Troubleshooting pcAnywhere TCP/IP connections

Article:TECH106560  |  Created: 1997-01-20  |  Updated: 2009-01-26  |  Article URL
Article Type
Technical Solution



This document describes troubleshooting steps you might use in diagnosing a pcAnywhere TCP/IP connection problem. Additional related information is included in the Technical Information section.


The following sections provide specific troubleshooting information. The section General troubleshooting tips contains information on compatibility problems and those problems that have a definite source. The section Using Ping and Tracert contains information on troubleshooting the network connection itself.

    General troubleshooting steps
    There are a number of applications and settings that can limit the ability of pcAnywhere to connect to a host or remote. The following list includes some of the more common problems and fixes.

    Norton Internet Security
    If the pcAnywhere host is running Norton Internet Security, read the document pcAnywhere TCP/IP connections fail when Norton Internet Security or Norton Personal Firewall is enabled.

    Windows XP Internet Connection Firewall
    If you use a Windows XP Internet Connection Firewall (ICF) on either the Host or Remote, by default, you will not be able to connect with pcAnywhere. You need to either configure the ICF to allow pcAnywhere connections, or disable it. For additional information, read the document Windows XP Internet Connection Firewall prevents pcAnywhere TCP/IP connection.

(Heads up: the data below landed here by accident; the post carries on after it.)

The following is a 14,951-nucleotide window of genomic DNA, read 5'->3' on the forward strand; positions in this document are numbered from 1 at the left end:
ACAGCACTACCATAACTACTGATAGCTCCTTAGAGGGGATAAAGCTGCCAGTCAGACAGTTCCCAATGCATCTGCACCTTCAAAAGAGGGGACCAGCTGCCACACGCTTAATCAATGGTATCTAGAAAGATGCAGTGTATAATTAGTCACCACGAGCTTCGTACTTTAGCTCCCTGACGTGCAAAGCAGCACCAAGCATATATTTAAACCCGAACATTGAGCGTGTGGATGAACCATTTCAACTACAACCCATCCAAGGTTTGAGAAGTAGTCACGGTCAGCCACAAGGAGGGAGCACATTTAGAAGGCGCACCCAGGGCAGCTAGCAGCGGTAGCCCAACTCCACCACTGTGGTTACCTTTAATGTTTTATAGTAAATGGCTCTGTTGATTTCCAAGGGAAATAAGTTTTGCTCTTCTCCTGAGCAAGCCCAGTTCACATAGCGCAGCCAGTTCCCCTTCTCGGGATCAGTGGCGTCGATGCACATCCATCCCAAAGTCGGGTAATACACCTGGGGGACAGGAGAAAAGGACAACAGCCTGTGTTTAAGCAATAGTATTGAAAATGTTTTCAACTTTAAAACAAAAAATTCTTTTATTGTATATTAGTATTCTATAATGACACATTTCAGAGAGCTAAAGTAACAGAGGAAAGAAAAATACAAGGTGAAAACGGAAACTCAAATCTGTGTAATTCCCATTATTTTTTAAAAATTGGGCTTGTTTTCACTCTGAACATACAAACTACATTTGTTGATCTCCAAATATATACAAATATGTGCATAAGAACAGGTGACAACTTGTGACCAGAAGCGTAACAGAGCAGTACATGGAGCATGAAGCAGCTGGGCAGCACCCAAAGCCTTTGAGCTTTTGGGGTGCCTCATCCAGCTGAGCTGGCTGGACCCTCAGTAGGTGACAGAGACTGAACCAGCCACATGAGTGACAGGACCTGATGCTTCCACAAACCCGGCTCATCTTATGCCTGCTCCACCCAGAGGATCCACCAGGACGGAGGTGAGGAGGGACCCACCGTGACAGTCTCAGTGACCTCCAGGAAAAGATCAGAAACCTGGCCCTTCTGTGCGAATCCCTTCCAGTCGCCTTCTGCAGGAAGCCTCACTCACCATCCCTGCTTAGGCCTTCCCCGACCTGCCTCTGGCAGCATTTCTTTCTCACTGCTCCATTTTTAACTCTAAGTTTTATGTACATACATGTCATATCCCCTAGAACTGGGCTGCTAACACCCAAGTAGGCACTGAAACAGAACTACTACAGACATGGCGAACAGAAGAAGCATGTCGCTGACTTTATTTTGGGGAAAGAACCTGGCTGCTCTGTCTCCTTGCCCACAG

Limitations of some ISPs
    Some ISPs limit certain functionality, and may not be capable of supporting a pcAnywhere connection. For additional information, as well as possible workarounds, read the document Cannot connect through a DSL or Cable line to a pcAnywhere host using the same service provider.

    Host is behind a router
    If the host you are trying to connect to is behind a router, read the document Cannot connect to a pcAnywhere host through a router.
    pcAnywhere and satellite communications
    pcAnywhere is not supported over satellite or other wireless communication. Read the document pcAnywhere and satellite communications links for additional information.

    Dial-up adapters
    If you use a Dial-Up Adapter on either side of the connection, make sure that the serial port rate is 38.4 K or less. Even with a 16550 serial port UART and a fast Pentium® 3 or Pentium 4 processor, it is possible to drop data off of the serial port. Once the connection is working, then raise the serial port data rate.

    pcAnywhere video cache
    The pcAnywhere host and remote work together to cache the host's screens. You can make sure that the difficulties are not caused by a cached screen by turning caching off at the remote.

    Turn off the pcAnywhere video cache
    Open the pcAnywhere Options dialog by following the steps for your version of pcAnywhere:
    " On the pcAnywhere 11.0/11.5 interface, click File > Preferences.
    " On the pcAnywhere 10.x interface, click Tools > Options.
    " On the pcAnywhere 9.x interface, click File > Application Options.
    Click the Remote Operation tab.
    Set the pcAnywhere cache file size to Disabled.
    Once the connection is working, re-enable the cache.

    Routers not passing UDP packets